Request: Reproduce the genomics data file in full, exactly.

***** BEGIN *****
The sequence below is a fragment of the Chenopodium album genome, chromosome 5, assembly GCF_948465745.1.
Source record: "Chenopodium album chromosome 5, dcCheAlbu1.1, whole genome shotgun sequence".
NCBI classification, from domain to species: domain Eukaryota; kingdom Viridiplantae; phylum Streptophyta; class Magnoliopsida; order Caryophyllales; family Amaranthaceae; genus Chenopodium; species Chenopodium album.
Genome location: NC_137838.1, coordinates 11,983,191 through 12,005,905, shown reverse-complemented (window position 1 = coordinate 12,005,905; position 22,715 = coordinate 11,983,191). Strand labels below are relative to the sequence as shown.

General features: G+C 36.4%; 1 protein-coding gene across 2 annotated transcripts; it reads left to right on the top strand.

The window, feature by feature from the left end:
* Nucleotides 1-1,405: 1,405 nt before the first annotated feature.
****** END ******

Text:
The sequence below is a fragment of the Chenopodium album genome, chromosome 5, assembly GCF_948465745.1.
Source record: "Chenopodium album chromosome 5, dcCheAlbu1.1, whole genome shotgun sequence".
NCBI classification, from domain to species: domain Eukaryota; kingdom Viridiplantae; phylum Streptophyta; class Magnoliopsida; order Caryophyllales; family Amaranthaceae; genus Chenopodium; species Chenopodium album.
Genome location: NC_137838.1, coordinates 11,983,191 through 12,005,905, shown reverse-complemented (window position 1 = coordinate 12,005,905; position 22,715 = coordinate 11,983,191). Strand labels below are relative to the sequence as shown.

General features: G+C 36.4%; 1 protein-coding gene across 2 annotated transcripts; it reads left to right on the top strand.

The window, feature by feature from the left end:
* Nucleotides 1-1,405: 1,405 nt before the first annotated feature.